This September marks the 3rd annual Disability Employment Month in British Columbia. According to the Government of BC, Disability Employment Month is an occasion to recognize both inclusive employers and the influence that people living with disabilities have on the workplace.
Contributing to the workforce
Julia Halipchuk, a structural design engineer and Cerebral Palsy Association of BC Board of Directors member, is a good example of an individual with a physical disability who contributes positively to the workforce. Not only does Julia contribute to de-stigmatizing cerebral palsy by speaking about what it is like to live with CP, she also assists others living with the condition through CPABC’s Pre-Employment Program and by taking part in fundraising events such as the Scotiabank Charity Challenge and Steptember. On living with CP, Julia says:
It is very much a piece of who I am and I think that has been a huge contributor to my resiliency and creative thinking, both skills that I apply to my personal and professional lives. . . I know my physical limitations have made me shy away from an active lifestyle but I am very happy with the life that I lead.
Another contributing voice to the discussion surrounding inclusive employment is Carrie Torrans, Life Without Limits Community Connector at CPABC.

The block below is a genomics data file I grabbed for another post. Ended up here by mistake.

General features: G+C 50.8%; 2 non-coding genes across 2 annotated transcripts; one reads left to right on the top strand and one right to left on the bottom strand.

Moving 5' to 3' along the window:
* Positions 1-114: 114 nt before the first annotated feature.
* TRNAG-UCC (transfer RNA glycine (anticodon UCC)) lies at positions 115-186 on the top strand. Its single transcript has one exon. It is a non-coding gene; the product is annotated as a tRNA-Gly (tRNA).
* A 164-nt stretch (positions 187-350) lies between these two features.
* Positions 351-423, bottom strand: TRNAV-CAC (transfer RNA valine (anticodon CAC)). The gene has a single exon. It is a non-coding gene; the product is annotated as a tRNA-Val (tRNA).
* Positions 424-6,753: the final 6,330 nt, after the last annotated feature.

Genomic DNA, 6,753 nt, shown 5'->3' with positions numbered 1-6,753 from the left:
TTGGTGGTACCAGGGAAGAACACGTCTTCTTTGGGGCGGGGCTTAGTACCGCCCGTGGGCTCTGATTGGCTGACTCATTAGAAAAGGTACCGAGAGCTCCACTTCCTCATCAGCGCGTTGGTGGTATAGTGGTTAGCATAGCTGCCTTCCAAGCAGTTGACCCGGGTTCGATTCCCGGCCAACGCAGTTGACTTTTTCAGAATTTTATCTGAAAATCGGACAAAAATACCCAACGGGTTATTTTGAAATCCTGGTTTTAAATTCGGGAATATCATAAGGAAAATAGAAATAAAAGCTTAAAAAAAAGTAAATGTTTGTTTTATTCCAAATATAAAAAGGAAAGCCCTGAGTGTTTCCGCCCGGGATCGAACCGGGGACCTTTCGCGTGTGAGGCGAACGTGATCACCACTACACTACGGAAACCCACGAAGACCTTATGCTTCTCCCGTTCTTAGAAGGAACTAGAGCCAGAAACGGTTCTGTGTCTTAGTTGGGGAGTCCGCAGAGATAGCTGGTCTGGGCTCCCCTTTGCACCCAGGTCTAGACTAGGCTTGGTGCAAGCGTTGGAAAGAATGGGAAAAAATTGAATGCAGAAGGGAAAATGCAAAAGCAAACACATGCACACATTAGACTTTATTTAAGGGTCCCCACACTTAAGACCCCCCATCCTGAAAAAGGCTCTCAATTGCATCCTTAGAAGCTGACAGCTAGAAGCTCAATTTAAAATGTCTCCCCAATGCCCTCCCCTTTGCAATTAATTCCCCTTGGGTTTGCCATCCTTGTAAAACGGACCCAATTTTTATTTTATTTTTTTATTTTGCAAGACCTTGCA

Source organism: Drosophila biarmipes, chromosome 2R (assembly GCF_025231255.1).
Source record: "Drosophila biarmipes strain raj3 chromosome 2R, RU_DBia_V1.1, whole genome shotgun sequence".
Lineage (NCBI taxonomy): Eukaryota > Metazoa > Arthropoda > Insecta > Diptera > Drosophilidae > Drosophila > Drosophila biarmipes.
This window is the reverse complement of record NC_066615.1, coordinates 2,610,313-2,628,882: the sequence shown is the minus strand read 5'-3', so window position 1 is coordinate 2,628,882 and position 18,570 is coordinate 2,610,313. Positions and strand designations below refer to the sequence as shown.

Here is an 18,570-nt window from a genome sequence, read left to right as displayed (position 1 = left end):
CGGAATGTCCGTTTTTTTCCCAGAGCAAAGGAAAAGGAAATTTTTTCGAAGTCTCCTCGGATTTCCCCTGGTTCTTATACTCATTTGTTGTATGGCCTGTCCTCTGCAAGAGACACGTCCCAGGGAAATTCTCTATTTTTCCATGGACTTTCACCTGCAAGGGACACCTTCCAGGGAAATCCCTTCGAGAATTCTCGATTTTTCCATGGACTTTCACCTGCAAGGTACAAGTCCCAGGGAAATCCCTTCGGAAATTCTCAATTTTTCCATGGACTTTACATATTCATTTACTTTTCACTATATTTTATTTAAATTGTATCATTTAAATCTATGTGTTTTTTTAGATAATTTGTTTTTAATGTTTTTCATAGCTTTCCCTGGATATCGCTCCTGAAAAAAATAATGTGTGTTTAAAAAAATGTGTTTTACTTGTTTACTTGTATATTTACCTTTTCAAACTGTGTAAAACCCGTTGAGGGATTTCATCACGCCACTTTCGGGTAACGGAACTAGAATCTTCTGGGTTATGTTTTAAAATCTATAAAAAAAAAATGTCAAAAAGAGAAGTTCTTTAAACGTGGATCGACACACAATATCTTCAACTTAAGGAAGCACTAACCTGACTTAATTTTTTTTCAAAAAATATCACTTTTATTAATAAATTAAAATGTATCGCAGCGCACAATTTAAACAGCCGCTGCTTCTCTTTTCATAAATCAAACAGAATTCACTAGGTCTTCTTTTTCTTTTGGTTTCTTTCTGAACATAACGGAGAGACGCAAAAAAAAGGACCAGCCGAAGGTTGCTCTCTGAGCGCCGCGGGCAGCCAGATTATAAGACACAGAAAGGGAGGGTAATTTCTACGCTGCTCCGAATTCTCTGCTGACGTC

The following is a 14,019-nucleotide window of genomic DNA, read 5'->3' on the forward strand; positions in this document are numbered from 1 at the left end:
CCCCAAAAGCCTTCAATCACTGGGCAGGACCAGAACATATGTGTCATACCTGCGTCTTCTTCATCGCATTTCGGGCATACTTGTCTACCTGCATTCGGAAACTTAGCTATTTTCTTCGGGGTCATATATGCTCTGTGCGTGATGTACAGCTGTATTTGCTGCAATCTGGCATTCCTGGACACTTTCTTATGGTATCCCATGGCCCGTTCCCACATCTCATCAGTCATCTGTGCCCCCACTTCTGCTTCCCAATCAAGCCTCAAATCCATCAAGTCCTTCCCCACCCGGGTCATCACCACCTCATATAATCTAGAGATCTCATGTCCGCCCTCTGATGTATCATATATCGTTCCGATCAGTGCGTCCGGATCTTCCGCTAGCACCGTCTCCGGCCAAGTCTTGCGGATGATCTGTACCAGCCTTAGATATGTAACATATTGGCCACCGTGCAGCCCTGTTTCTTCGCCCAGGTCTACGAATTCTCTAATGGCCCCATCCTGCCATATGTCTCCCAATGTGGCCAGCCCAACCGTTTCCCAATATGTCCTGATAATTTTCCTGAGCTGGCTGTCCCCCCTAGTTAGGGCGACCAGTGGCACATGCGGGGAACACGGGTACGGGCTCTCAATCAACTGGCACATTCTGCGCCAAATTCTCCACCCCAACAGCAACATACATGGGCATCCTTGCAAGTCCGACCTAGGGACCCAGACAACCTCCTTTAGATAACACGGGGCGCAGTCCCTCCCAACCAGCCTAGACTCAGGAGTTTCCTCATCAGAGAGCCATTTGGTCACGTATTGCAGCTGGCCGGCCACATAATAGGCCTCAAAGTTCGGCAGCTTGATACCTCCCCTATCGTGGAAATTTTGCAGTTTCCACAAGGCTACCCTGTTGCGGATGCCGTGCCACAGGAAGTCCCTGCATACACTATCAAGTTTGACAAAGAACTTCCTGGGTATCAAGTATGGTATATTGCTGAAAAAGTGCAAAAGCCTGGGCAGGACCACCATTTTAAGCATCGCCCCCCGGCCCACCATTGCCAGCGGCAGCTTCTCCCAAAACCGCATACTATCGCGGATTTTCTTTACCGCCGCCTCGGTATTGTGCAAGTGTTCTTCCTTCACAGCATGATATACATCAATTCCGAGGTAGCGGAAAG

Despite the fact that I have years of education including a social work degree from University of British Columbia and a degree in Disability Studies, it took me over 4 years to find a job. In my experience, society is not really open to hiring people with disabilities. Disability Employment Month is extremely important because it provides an opportunity to show society that people with disabilities are in fact employable.
In light of a 2012 Canadian Survey on Disability (CSD) which showed that working-age people with disabilities had significantly lower employment rates than people without disabilities (Statistics Canada, 2015), Carrie’s testimony demonstrates the impact that occasions like Disability Employment Month can have in bringing attention to this inequity in employment.
Tanabe Bursary provides financial aid
Regarding career support for students with disabilities, one way in which CPABC helps further the vocational goals of students living with cerebral palsy is through the Tanabe Bursary, an annual bursary granted by the organization to students from BC living with CP. One of the recipients of the Tanabe Bursary is nineteen year-old Amanda Albers, a mechanical engineering student at the University of British Columbia Okanagan. As the bursary covers part of Amanda’s tuition and textbook fees, the Tanabe Bursary provided by CPABC gives Amanda the financial aid she needs to finish her studies and achieve her occupational goals.
Another program that CPABC conducts for career-minded individuals with physical disabilities is the Pre-Employment Program, which offers hard and soft skill development in both workshop and practical settings. The program is free of charge and there is a 2.5-3 month commitment period. The Cerebral Palsy Association of BC also provides funding for the purchase of equipment assistive devices which can be used in the workplace.
Disability Employment Month creates opportunities to celebrate inclusivity and the limitless value which persons living with disabilities bring to the workforce.